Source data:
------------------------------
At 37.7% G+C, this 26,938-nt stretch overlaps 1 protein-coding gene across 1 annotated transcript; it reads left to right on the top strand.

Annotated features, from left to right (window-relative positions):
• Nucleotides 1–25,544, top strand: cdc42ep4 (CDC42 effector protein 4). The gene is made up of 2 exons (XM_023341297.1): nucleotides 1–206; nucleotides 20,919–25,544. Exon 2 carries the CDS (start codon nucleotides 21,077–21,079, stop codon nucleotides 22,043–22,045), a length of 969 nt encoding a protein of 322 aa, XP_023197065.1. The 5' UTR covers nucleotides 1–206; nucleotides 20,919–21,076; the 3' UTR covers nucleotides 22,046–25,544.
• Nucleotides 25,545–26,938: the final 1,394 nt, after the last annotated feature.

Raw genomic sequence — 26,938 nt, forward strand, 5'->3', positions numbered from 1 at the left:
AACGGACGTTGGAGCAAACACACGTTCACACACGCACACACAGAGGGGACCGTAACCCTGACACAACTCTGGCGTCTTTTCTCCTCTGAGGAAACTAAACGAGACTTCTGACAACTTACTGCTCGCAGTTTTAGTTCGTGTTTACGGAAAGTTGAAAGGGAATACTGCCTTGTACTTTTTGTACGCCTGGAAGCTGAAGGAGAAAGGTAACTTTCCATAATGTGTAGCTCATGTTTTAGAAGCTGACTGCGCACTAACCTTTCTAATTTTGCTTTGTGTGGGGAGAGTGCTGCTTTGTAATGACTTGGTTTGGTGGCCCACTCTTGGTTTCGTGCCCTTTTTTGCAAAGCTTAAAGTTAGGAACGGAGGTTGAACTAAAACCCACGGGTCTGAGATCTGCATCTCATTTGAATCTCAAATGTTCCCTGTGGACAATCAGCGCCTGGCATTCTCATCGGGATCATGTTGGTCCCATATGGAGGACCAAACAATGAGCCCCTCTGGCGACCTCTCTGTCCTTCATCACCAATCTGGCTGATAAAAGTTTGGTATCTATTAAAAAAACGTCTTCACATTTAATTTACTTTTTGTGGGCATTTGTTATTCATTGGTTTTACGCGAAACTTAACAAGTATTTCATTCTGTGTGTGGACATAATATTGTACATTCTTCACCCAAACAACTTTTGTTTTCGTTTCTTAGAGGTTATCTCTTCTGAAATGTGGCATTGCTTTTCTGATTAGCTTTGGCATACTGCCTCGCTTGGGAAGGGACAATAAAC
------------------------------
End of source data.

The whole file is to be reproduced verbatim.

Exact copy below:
At 37.7% G+C, this 26,938-nt stretch overlaps 1 protein-coding gene across 1 annotated transcript; it reads left to right on the top strand.

Annotated features, from left to right (window-relative positions):
• Nucleotides 1–25,544, top strand: cdc42ep4 (CDC42 effector protein 4). The gene is made up of 2 exons (XM_023341297.1): nucleotides 1–206; nucleotides 20,919–25,544. Exon 2 carries the CDS (start codon nucleotides 21,077–21,079, stop codon nucleotides 22,043–22,045), a length of 969 nt encoding a protein of 322 aa, XP_023197065.1. The 5' UTR covers nucleotides 1–206; nucleotides 20,919–21,076; the 3' UTR covers nucleotides 22,046–25,544.
• Nucleotides 25,545–26,938: the final 1,394 nt, after the last annotated feature.

Raw genomic sequence — 26,938 nt, forward strand, 5'->3', positions numbered from 1 at the left:
AACGGACGTTGGAGCAAACACACGTTCACACACGCACACACAGAGGGGACCGTAACCCTGACACAACTCTGGCGTCTTTTCTCCTCTGAGGAAACTAAACGAGACTTCTGACAACTTACTGCTCGCAGTTTTAGTTCGTGTTTACGGAAAGTTGAAAGGGAATACTGCCTTGTACTTTTTGTACGCCTGGAAGCTGAAGGAGAAAGGTAACTTTCCATAATGTGTAGCTCATGTTTTAGAAGCTGACTGCGCACTAACCTTTCTAATTTTGCTTTGTGTGGGGAGAGTGCTGCTTTGTAATGACTTGGTTTGGTGGCCCACTCTTGGTTTCGTGCCCTTTTTTGCAAAGCTTAAAGTTAGGAACGGAGGTTGAACTAAAACCCACGGGTCTGAGATCTGCATCTCATTTGAATCTCAAATGTTCCCTGTGGACAATCAGCGCCTGGCATTCTCATCGGGATCATGTTGGTCCCATATGGAGGACCAAACAATGAGCCCCTCTGGCGACCTCTCTGTCCTTCATCACCAATCTGGCTGATAAAAGTTTGGTATCTATTAAAAAAACGTCTTCACATTTAATTTACTTTTTGTGGGCATTTGTTATTCATTGGTTTTACGCGAAACTTAACAAGTATTTCATTCTGTGTGTGGACATAATATTGTACATTCTTCACCCAAACAACTTTTGTTTTCGTTTCTTAGAGGTTATCTCTTCTGAAATGTGGCATTGCTTTTCTGATTAGCTTTGGCATACTGCCTCGCTTGGGAAGGGACAATAAAC